Nov 10, 2017

Trump, Scientology and the IRS: Yes, let the tax stripping begin

Cheryl K. Chumley
The Washington Times
November 10, 2017


According to a longtime family aide, President Donald Trump agrees the Church of Scientology ought to have its tax exemption stripped.


At the risk of coming under the aggressive angry eyes of Scientology bulldogs — the kind and type showcased in actress Leah Remini’s “Scientology and the Aftermath” A&E series — fact of the matter is, this brand of religion is little more than a cult. A massive, money-making, real-estate buying, pocket-enriching, nothing-to-do-with-God cult.

And cults in America just aren’t entitled to receive a tax exemption.

From the Huffington Post: “The history of the Church of Scientology and its tax-exempt status is complicated and has long been under a cloud of controversy. The church first obtained its tax-exempt status in 1957, but the IRS revoked the status in 1967. At the time, the agency said the church’s activities were commercial in nature and to the benefit of its founder, L. Ron Hubbard, which would disqualify the church from exemption.”

Following, Hubbard and his colleagues spent 26 years fighting to win back the exemption. Then David Miscavige took over the organization when Hubbard died in 1986, and ratcheted the fight even further.

Specifically, church members filed lawsuit after lawsuit against the IRS and against individual IRS workers.

As the Huffington Post noted: “The church launched a sophisticated operation to infiltrate federal government agencies, the New York Times reported: Members filed scores of lawsuits … private investigators probed IRS agents’ personal affairs; and two private investigators set up a phony news bureau and posed as reporters to try to gather information about Scientology critics within the IRS.”

Mafia, move over.

The IRS ultimately gave back the church its tax exemption.

Miscavige declared to his members “the war is over” — meaning, the millions upon millions of dollars members must pay in order to move up in the church’s ranks is largely padding for the Friends of Miscavige’s top brass pockets.

More from the Huffington Post: “The [IRS] decision did indeed provide the cloak of legitimacy that Hubbard had wished for. … The exemption has also given the church an effective attack line when dealing with critics. Responding to allegations of slave labor and church-ordered punishment, members and staff cite religious freedom as the reason those allegations should not be further explored. The church and its staff members will often call reporters and critics ‘bigots’ when they question the church’s policies or actions.”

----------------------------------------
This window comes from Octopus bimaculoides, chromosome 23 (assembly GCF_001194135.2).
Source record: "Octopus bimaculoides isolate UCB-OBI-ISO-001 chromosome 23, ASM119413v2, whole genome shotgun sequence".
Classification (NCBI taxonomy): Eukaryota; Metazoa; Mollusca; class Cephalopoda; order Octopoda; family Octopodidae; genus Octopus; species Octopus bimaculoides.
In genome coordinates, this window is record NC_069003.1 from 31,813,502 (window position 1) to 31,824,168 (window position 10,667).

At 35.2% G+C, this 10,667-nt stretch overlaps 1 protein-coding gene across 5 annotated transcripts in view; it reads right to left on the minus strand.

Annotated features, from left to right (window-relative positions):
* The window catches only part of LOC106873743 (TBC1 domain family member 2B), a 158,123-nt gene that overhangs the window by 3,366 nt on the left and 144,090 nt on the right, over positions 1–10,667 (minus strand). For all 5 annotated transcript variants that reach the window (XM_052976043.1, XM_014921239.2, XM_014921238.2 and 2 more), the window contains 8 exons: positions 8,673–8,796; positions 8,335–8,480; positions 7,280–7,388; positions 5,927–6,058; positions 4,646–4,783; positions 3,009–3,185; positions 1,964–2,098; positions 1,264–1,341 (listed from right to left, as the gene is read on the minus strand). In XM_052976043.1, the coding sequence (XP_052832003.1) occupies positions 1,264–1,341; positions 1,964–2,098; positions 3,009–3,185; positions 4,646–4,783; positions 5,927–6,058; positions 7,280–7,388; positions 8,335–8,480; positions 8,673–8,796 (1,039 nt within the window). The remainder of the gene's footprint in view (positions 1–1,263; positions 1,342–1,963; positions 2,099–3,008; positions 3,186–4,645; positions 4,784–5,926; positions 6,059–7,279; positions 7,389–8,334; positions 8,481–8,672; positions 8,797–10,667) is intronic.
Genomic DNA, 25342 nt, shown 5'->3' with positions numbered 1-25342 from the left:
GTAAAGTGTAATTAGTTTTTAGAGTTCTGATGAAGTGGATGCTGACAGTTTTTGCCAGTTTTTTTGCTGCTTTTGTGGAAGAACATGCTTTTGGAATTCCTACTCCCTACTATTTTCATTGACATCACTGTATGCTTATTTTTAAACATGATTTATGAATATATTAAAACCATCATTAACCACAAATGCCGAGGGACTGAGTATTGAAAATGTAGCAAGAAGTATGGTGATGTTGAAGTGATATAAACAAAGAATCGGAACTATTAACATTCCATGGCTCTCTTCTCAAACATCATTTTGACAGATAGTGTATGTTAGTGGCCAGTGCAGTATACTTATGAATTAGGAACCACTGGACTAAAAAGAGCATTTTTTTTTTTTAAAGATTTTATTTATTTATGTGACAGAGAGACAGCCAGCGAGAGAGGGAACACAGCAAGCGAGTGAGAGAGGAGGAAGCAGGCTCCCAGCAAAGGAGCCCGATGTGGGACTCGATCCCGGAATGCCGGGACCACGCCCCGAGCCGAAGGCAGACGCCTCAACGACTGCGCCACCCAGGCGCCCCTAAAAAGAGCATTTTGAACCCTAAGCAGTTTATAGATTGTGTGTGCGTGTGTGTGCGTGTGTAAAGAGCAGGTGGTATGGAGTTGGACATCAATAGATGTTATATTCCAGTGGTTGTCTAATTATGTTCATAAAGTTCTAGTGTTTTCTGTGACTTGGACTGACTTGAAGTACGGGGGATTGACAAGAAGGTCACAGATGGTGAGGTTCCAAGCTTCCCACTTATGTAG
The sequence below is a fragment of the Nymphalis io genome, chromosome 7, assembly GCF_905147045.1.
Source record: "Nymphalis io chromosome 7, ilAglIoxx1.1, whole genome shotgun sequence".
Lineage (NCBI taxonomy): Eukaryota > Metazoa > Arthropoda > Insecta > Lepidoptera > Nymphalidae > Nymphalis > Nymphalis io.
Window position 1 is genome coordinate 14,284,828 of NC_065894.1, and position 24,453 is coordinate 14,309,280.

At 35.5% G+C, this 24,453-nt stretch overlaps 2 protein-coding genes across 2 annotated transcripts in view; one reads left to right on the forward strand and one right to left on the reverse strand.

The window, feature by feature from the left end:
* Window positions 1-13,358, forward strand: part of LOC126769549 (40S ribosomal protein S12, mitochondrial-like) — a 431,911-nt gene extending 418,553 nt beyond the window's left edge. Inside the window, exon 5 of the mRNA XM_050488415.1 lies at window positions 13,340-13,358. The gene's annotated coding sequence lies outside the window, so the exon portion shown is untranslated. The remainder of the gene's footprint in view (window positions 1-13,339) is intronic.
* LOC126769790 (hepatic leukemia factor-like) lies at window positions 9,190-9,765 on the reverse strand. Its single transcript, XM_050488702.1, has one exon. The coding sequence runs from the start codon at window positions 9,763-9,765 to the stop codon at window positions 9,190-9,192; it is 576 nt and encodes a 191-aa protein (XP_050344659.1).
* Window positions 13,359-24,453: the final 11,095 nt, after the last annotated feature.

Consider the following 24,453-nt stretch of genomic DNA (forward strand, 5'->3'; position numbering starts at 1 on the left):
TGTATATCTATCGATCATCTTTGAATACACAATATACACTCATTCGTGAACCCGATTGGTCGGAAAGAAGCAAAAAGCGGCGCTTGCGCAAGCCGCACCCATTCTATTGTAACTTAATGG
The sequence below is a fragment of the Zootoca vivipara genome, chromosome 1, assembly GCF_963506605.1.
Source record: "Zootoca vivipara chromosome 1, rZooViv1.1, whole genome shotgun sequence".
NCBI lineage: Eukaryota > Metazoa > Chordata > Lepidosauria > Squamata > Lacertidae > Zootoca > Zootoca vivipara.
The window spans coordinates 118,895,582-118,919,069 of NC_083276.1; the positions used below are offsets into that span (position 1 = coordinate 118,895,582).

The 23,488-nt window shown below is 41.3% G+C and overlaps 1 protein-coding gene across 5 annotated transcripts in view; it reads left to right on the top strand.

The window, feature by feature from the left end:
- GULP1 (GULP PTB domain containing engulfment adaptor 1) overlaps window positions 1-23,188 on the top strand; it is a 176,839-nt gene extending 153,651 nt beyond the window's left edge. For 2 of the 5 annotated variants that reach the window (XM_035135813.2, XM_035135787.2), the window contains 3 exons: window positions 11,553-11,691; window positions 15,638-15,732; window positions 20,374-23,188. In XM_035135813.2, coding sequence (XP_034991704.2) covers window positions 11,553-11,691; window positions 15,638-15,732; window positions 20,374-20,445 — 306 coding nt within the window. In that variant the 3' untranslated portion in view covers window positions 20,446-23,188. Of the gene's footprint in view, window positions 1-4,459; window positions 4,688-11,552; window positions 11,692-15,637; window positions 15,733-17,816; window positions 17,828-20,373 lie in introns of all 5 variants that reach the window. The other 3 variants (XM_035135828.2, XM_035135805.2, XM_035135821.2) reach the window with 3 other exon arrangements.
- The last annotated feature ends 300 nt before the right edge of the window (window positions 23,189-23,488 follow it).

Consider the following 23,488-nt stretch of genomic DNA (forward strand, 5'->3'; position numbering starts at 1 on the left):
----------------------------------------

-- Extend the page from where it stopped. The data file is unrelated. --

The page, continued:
And into this, enters the Trump White House.

Lynne Patton, who’s worked for the Trump family for years and who now serves the administration in the Department of Housing and Urban Development, told Remini in a Twitter direct message that she was going to press for revocation of the church’s IRS exemption.

However, it’s not clear if Patton did indeed take the next step on this. It’s not exactly lawful for White House officials to try and sway the IRS on such decisions.

Still, the Huffington Post had copies of the Twitter messages, and they seem to suggest, at the very least, that Trump’s not a big fan of Scientology.

Here’s one message, from Patton to Remini: “From the moment I saw your series I told President Trump & his family we needed to revoke their tax exempt status. They couldn’t agree more, but please don’t publicize that yet. I want to do more due diligence on what the IRS has attempted in the past (or maybe you can enlighten me), then I’ll identify who we need to connect with again.”

And in another message, Patton wrote to Remini, according to the Huffington Post: “This is going to get done in the next 4 years or I’ll die trying. Knock on wood!”

What happens from here is an unknown. Really, the White House can’t order the IRS to revoke any group’s tax-exemption status — or grant one, for that matter. The IRS website states that the agency “may begin a church tax inquiry only if an appropriate high-level Treasury official reasonably believes, on the basis of facts and circumstances recorded in writing, that an organization claiming to be a church or convention or association of churches may not qualify for exemption,” as The Hill noted.

But it’s high time to put the pressure on the Church of Scientology — to hold its cultish feet to the IRS fire. What’s leaked over the years about this organization isn’t just an offense to real religion. It’s an outrage and an affront to humanity. If even half of what Remini and other whistleblowers say of Scientology is true, America’s IRS, bluntly put, is simply being used to shelter and pad funding for a near-criminal organization.

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